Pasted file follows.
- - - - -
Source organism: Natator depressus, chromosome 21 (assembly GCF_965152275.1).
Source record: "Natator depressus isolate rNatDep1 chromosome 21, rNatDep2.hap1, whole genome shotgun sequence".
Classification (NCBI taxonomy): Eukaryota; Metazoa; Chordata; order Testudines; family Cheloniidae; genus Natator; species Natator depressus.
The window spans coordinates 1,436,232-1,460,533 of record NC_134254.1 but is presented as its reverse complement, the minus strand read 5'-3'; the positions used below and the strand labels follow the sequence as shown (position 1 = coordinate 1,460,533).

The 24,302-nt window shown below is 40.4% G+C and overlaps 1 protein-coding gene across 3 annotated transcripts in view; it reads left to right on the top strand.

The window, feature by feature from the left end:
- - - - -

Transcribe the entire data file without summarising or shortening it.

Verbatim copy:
Source organism: Natator depressus, chromosome 21 (assembly GCF_965152275.1).
Source record: "Natator depressus isolate rNatDep1 chromosome 21, rNatDep2.hap1, whole genome shotgun sequence".
Classification (NCBI taxonomy): Eukaryota; Metazoa; Chordata; order Testudines; family Cheloniidae; genus Natator; species Natator depressus.
The window spans coordinates 1,436,232-1,460,533 of record NC_134254.1 but is presented as its reverse complement, the minus strand read 5'-3'; the positions used below and the strand labels follow the sequence as shown (position 1 = coordinate 1,460,533).

The 24,302-nt window shown below is 40.4% G+C and overlaps 1 protein-coding gene across 3 annotated transcripts in view; it reads left to right on the top strand.

The window, feature by feature from the left end: